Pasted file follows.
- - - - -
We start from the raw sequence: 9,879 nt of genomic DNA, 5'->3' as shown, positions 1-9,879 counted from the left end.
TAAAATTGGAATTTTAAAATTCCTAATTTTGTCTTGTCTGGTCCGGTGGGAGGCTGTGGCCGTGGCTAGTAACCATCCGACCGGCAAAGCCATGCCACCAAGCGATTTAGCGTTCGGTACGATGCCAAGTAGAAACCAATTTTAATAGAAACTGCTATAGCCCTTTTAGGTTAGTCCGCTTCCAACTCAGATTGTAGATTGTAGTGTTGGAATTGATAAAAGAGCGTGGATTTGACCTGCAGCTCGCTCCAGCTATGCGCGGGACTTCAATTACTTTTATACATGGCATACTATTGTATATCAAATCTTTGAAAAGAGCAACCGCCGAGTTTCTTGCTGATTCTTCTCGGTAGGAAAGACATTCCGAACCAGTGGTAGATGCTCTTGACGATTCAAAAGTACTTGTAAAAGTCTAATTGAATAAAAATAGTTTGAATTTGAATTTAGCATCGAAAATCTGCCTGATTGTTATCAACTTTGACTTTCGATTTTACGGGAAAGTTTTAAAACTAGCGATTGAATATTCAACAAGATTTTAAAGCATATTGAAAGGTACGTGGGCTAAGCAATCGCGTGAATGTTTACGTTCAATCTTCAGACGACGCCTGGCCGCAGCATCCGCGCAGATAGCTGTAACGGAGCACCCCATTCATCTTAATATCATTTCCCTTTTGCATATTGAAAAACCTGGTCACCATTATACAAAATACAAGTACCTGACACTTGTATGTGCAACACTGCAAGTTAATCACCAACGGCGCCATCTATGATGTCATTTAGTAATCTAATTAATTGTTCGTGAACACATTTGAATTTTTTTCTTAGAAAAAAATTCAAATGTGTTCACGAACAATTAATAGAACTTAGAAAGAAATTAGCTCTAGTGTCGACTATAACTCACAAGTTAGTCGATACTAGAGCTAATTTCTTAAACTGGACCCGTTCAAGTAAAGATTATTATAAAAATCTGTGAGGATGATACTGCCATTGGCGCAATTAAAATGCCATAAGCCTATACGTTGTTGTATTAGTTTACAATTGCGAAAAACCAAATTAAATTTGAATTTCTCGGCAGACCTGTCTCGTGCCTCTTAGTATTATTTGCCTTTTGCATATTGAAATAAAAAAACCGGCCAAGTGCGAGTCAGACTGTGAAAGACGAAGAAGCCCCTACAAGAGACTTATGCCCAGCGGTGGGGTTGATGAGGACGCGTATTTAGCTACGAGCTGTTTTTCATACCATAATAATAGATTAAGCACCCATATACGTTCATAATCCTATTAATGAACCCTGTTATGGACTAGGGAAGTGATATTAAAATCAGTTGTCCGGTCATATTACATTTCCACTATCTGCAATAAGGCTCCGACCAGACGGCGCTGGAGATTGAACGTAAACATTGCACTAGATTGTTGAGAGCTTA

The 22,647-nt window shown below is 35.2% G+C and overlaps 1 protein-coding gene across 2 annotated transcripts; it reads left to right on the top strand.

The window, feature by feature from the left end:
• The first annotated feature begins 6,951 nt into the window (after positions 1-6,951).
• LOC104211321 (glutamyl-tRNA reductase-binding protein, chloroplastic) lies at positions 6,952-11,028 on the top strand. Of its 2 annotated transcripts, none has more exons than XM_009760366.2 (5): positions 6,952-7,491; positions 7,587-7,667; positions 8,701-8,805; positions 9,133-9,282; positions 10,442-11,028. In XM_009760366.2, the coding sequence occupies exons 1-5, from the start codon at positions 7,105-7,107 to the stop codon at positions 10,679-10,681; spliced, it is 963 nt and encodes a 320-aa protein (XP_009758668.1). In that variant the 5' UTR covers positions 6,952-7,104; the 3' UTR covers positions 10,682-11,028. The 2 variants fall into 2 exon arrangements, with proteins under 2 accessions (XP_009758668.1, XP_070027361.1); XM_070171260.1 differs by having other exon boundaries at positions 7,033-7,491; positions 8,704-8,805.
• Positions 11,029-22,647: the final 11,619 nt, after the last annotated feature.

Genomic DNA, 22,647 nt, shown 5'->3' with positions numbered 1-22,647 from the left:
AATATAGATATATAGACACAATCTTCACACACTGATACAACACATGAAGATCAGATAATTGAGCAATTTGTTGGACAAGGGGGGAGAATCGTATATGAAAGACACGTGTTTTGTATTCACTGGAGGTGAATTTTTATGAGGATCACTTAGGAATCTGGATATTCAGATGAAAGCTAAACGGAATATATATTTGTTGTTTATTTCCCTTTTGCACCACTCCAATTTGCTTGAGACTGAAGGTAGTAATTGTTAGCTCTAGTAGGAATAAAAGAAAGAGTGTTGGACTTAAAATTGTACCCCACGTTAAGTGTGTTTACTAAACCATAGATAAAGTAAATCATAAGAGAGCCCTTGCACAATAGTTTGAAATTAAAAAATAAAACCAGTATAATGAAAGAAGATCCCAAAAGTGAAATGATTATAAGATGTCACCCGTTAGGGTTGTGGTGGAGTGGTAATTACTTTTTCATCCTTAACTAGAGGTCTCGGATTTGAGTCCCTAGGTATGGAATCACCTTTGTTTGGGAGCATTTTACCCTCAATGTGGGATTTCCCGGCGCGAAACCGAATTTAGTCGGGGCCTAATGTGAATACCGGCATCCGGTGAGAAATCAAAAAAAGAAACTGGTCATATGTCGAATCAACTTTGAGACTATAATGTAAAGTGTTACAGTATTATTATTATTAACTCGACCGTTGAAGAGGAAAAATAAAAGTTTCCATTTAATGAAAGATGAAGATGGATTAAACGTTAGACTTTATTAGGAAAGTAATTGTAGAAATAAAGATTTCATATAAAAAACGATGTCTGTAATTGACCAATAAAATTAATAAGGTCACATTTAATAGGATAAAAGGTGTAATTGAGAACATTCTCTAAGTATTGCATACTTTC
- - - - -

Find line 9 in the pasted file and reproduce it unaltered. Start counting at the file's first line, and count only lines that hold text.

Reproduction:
AATATAGATATATAGACACAATCTTCACACACTGATACAACACATGAAGATCAGATAATTGAGCAATTTGTTGGACAAGGGGGGAGAATCGTATATGAAAGACACGTGTTTTGTATTCACTGGAGGTGAATTTTTATGAGGATCACTTAGGAATCTGGATATTCAGATGAAAGCTAAACGGAATATATATTTGTTGTTTATTTCCCTTTTGCACCACTCCAATTTGCTTGAGACTGAAGGTAGTAATTGTTAGCTCTAGTAGGAATAAAAGAAAGAGTGTTGGACTTAAAATTGTACCCCACGTTAAGTGTGTTTACTAAACCATAGATAAAGTAAATCATAAGAGAGCCCTTGCACAATAGTTTGAAATTAAAAAATAAAACCAGTATAATGAAAGAAGATCCCAAAAGTGAAATGATTATAAGATGTCACCCGTTAGGGTTGTGGTGGAGTGGTAATTACTTTTTCATCCTTAACTAGAGGTCTCGGATTTGAGTCCCTAGGTATGGAATCACCTTTGTTTGGGAGCATTTTACCCTCAATGTGGGATTTCCCGGCGCGAAACCGAATTTAGTCGGGGCCTAATGTGAATACCGGCATCCGGTGAGAAATCAAAAAAAGAAACTGGTCATATGTCGAATCAACTTTGAGACTATAATGTAAAGTGTTACAGTATTATTATTATTAACTCGACCGTTGAAGAGGAAAAATAAAAGTTTCCATTTAATGAAAGATGAAGATGGATTAAACGTTAGACTTTATTAGGAAAGTAATTGTAGAAATAAAGATTTCATATAAAAAACGATGTCTGTAATTGACCAATAAAATTAATAAGGTCACATTTAATAGGATAAAAGGTGTAATTGAGAACATTCTCTAAGTATTGCATACTTTC